Nursing Homes Violate the Rules a Lot. Trump’s Answer: Get Rid of the Rules.

Sebastian Willnow/DPA via ZUMA

For indispensable reporting on the coronavirus crisis and more, subscribe to Mother Jones' newsletters.

The LA Times reports that nursing homes are cesspools of infection:

A Kaiser Health News analysis of four years of federal inspection records shows 74% of nursing homes have been cited for lapses in infection control — more than for any other type of health violation. In California, health inspectors have cited all but 133 of the state’s 1,251 homes. Although repeat citations are common, disciplinary action such as fines is rare: Nationwide, only 1 of 75 homes found deficient in those four years has received a high-level citation that can result in a financial penalty, the analysis found.

So what are we doing about it?

The Trump administration is scaling back the use of fines against nursing homes that harm residents or place them in grave risk of injury, part of a broader relaxation of regulations under the president. The shift in the Medicare program’s penalty protocols was requested by the nursing home industry. The American Health Care Association, the industry’s main trade group, has complained that under President Barack Obama, federal inspectors focused excessively on catching wrongdoing rather than helping nursing homes improve.

The nursing home lobby says that reducing regulations will free up loads of time to provide better care for patients. Please raise your hand if you are gullible enough to believe this.

Thank you!

We didn't know what to expect when we told you we needed to raise $400,000 before our fiscal year closed on June 30, and we're thrilled to report that our incredible community of readers contributed some $415,000 to help us keep charging as hard as we can during this crazy year.

You just sent an incredible message: that quality journalism doesn't have to answer to advertisers, billionaires, or hedge funds; that newsrooms can eke out an existence thanks primarily to the generosity of its readers. That's so powerful. Especially during what's been called a "media extinction event" when those looking to make a profit from the news pull back, the Mother Jones community steps in.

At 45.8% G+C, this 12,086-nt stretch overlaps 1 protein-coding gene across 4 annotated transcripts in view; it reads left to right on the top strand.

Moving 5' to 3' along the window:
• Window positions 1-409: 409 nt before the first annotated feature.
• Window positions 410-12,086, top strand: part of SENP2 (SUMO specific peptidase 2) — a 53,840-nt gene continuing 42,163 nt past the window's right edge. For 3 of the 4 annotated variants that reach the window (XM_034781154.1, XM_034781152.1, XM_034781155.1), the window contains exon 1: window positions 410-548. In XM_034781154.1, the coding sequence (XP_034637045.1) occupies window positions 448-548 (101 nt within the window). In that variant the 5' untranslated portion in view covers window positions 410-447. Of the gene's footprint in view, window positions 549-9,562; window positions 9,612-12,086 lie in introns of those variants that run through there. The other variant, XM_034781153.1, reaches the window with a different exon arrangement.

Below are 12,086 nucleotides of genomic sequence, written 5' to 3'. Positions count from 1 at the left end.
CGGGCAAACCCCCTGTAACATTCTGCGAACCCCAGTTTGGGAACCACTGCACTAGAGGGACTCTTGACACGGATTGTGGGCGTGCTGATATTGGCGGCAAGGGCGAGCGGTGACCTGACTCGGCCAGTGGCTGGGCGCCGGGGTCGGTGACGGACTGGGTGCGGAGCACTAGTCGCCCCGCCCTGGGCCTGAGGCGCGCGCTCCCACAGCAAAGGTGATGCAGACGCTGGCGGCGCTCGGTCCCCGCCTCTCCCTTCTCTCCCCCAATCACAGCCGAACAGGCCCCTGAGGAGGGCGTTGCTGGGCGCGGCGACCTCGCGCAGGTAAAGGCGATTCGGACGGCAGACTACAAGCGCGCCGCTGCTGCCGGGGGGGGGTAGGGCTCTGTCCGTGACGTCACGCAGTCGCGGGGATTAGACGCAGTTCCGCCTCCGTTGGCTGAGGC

The months and years ahead won't be easy. Far from it. But there's no one we'd rather face the big challenges with than you, our committed and passionate readers, and our team of fearless reporters who show up every day.

Thank you!

We didn't know what to expect when we told you we needed to raise $400,000 before our fiscal year closed on June 30, and we're thrilled to report that our incredible community of readers contributed some $415,000 to help us keep charging as hard as we can during this crazy year.

You just sent an incredible message: that quality journalism doesn't have to answer to advertisers, billionaires, or hedge funds; that newsrooms can eke out an existence thanks primarily to the generosity of its readers. That's so powerful. Especially during what's been called a "media extinction event" when those looking to make a profit from the news pull back, the Mother Jones community steps in.

The months and years ahead won't be easy. Far from it. But there's no one we'd rather face the big challenges with than you, our committed and passionate readers, and our team of fearless reporters who show up every day.

We Recommend

Latest

Sign up for our newsletters

Subscribe and we'll send Mother Jones straight to your inbox.

Get our award-winning magazine

Save big on a full year of investigations, ideas, and insights.

Subscribe

Support our journalism

Help Mother Jones' reporters dig deep with a tax-deductible donation.

Donate

We have a new comment system! We are now using Coral, from Vox Media, for comments on all new articles. We'd love your feedback.